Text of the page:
# Deriving property of the Gamma Function

It's been awhile since I've done much calculus and I've recently been looking at an identity for the gamma function:

$$\frac {\Gamma(s)}{n^s}=\int_0^{\infty}e^{-nx}x^{s-1}dx =\frac 1{n^s} \int_0^{\infty}e^{-x}x^{s-1}dx$$

I understand how to work back from there and show that they are equal using the substitution $$u=nx$$, but I'm having trouble seeing how to derive this from:

$$\frac {\Gamma(s)}{n^s}=\frac 1{n^s} \int_0^{\infty}e^{-x}x^{s-1}dx$$

I see this used fairly often when deriving the integral form of the Zeta function and I'm just wondering where it comes from.

Any help would be appreciated

Let $$f(x)=x^{s-1}e^{-x}, F(y)= \int_0^y f(x)dx$$, $$G(y) = F(ny)$$ then $$G'(x) =n F'(nx)= n f(nx)$$ thus $$\int_0^y n f(nx)dx = G(y)-G(0) = F(ny)=\int_0^{ny}f(x)dx$$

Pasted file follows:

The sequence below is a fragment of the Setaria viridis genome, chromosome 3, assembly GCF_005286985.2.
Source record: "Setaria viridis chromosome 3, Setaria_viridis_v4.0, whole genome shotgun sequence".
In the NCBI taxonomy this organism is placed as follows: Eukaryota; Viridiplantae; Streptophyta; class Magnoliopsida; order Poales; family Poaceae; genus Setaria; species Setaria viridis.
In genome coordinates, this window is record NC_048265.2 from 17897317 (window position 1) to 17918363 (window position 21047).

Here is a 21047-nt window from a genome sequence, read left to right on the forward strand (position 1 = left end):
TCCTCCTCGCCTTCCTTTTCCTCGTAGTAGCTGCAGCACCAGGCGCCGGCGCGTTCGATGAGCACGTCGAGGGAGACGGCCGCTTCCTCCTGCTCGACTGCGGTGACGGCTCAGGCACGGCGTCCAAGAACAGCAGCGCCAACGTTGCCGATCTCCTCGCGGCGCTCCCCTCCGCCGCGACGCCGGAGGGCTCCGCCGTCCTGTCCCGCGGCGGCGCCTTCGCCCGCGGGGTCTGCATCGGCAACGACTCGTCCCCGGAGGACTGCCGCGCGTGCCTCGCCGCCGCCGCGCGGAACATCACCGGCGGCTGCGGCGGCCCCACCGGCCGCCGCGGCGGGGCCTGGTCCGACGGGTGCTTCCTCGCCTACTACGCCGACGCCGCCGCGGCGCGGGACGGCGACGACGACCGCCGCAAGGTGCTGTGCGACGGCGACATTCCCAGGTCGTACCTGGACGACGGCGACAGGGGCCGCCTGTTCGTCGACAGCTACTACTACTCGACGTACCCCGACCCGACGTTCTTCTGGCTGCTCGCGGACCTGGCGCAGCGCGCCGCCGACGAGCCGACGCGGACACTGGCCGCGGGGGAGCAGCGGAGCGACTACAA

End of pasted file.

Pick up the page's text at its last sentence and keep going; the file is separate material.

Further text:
Letting $$y\to \infty$$ you get the change of variable formula $$\Gamma(s)=\int_0^\infty f(x)dx=n\int_0^\infty f(nx)dx= n \int_0^\infty n^{s-1}x^{s-1}e^{-nx}dx$$

$$u=nx, du=ndx, du={1\over n}dx$$, $$x^{s-1}=e^{(s-1)ln(x)}=e^{(s-1)ln({u\over n})}$$.

$$\int_0^{\infty}e^{-nx}x^{s-1}dx=$$

$${1\over n}\int_0^{\infty}e^{-u}e^{ln({u\over n})(s-1)}du=$$

$${1\over n}\int_0^{\infty}e^{-u}e^{(s-1)ln(u)-(s-1)ln(n)}du$$

$${1\over n}\int_0^{\infty}e^{-u}e^{(s-1)ln(u)}e^{-(s-1)ln(n)}du$$

$$={1\over n}\int_0^{\infty}e^{-u}u^{s-1}n^{1-s}du$$